DALLAS – Young animals, puppies and kittens make us most emotional. It can be hard to walk past these furry friends without saying an “Aw, how cute.” Yet, sadly, approximately 6.3 million pets enter animal shelters in the United States each year.
According to the American Society for the Prevention of Cruelty to Animals (ASPCA), approximately 36% of them must be euthanized due to overcrowding. The idea that one of these adorable animals could be euthanized is heartbreaking.
In February 2008, animal lover Debi Boies and pilot Jon Wehrenberg found a way to help more animals live when they successfully transported a rescued Doberman from Florida to South Carolina. This flight was special. Not only did this give the dog another chance at life, but it also led to the creation of Pilots N Paws.
Pilots N Paws is an organization dedicated to saving animals by flying them across the United States to kill-free shelters or forever new homes. These rescues, made possible by thousands of volunteer general aviation pilots, resemble a well-choreographed ballet involving multiple planes, pilots and helpers.
Since that first flight in February 2008, approximately 6,000 pilots have transported more than 200,000 animals. Through the Pilots N Paws chat platform, volunteers who rescue, shelter and adopt animals can connect with pilots and aircraft owners who donate their time and equipment to transport animals to where they need to be. need.
A typical Pilots N Paws trip begins with a transportation request posted on the online forum. Pilots will respond if they can complete all or part of the routes. Coordinating flight details via forum, email or text is left to rescuers and pilots.
Animal and pilot meet at the designated airport on the agreed day and time, and the flight to a brighter future begins. Upon reaching the final destination, the receiver encounters the flight and collects the lucky animal. Many pilots bond with their furry passengers and often stay in touch with their new families after the trip.
“Whenever I have a little free time, I check the board to see if there are any flights I can help out on,” says Pilot N Paws volunteer pilot Matthew May. Sometimes these animals make several flights a day, especially when traveling across the country. Although a pilot may not be able to complete an entire trip, they may be able to work one leg and then another pilot takes over. When missions cannot be completed in a single day due to time, weather, or mechanical issues, foster families take animals in overnight. Depending on the circumstances, they will continue their journey the next day with the same Drivers or new ones.
Sometimes a pilot can become so attached to an animal that they may not want to complete the intended mission. This was the case with Corbin Geiser. While participating in a multi-day trip, Geiser agreed to house a black Labrador overnight and transport him the next day. After the initial introduction, the pilot knew he wasn’t taking this pup anywhere and adopted him instead.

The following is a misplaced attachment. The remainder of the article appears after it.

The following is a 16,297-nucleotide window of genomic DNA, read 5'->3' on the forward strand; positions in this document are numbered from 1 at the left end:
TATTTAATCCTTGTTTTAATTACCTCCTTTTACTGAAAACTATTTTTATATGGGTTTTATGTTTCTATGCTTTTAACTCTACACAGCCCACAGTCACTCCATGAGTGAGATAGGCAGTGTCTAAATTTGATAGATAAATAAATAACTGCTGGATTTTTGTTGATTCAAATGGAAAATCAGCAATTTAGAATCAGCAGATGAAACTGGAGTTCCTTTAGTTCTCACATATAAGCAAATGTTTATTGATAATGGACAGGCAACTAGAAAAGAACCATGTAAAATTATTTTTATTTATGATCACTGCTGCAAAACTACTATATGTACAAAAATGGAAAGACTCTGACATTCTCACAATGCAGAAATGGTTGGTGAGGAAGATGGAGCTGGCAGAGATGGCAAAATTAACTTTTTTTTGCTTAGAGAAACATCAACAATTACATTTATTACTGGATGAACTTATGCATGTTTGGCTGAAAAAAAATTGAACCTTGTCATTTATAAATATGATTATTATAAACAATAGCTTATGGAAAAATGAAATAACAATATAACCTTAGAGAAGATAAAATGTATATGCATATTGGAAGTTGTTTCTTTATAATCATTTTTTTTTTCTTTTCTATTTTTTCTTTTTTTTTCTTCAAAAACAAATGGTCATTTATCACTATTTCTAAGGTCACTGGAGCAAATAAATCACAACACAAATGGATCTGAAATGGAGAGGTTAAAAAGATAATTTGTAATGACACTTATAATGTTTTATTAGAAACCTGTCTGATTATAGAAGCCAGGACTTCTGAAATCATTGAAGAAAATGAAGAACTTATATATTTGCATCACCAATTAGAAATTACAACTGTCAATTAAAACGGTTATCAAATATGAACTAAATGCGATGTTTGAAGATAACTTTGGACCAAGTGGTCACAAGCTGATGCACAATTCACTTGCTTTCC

Geiser quickly canceled the next day’s flight, contacted the future shelter about the change in plans, and began the adoption process. Amelia, aptly named Amelia Earhart, has been a beloved member of the Geiser family ever since. “Amelia often flew with me. She always hangs out at the shed with me when we’re not hiking or kayaking,” says Geiser. “If it hadn’t been for Pilots N Paws, I would have missed a great companion and tons of memories.”
Although it takes many volunteers to operate Pilots N Paws, Airmen play a key role in volunteering their planes and time to work for the flights. High fuel costs are a significant personal expense, not to mention maintenance and general operation. However, the pilots consider these costs to be worth it and say that the hardest part is not bringing all the animals home with them!
Volunteer pilot Matthew May shared some thoughts on his experience with Pilots N Paws.
How did you get involved in Pilots N Paws?
I saw a social media post about a completed trip and went to the website to find out more about the organization. Seeing the many photos of animals being airlifted to new homes caught my attention. I signed up as a volunteer, thinking I would make a trip or two. After the first one I was hooked and now try to help as much as possible.
What is the longest transport flight you have been on?
I worked on one leg of a cross country haul from Florida to Colorado. The dog had a total program of four flights over two days. I picked it up in Dallas, took it to Amarillo, and another pilot picked it up from there. It is not uncommon for multiple pilots to participate in multi-leg trips. The animals are generally well behaved and often look out the window or take a nap. They are fantastic passengers!
What is your most memorable flight?
Honestly, every flight is memorable because every animal is memorable on its own. It’s like they know something good is going on. There was a dog that had cancer in his paw. The foster shelter lacked the resources to provide the advanced medical care needed. I took the pup to another animal shelter in another state, where he received treatment. A new family then adopted the dog, and I was happy to have contributed to a good result.
Thanks to Corbin Geiser, Matthew May and the thousands of other volunteers who make Pilots N Paws a success. To learn more about this valuable organization, please visit pilotsnpaws.org.
This story is featured in the August 2022 issue of Airlines companies Review, available now.
Article written by Elise S. May. Featured Image: Paws N Pilots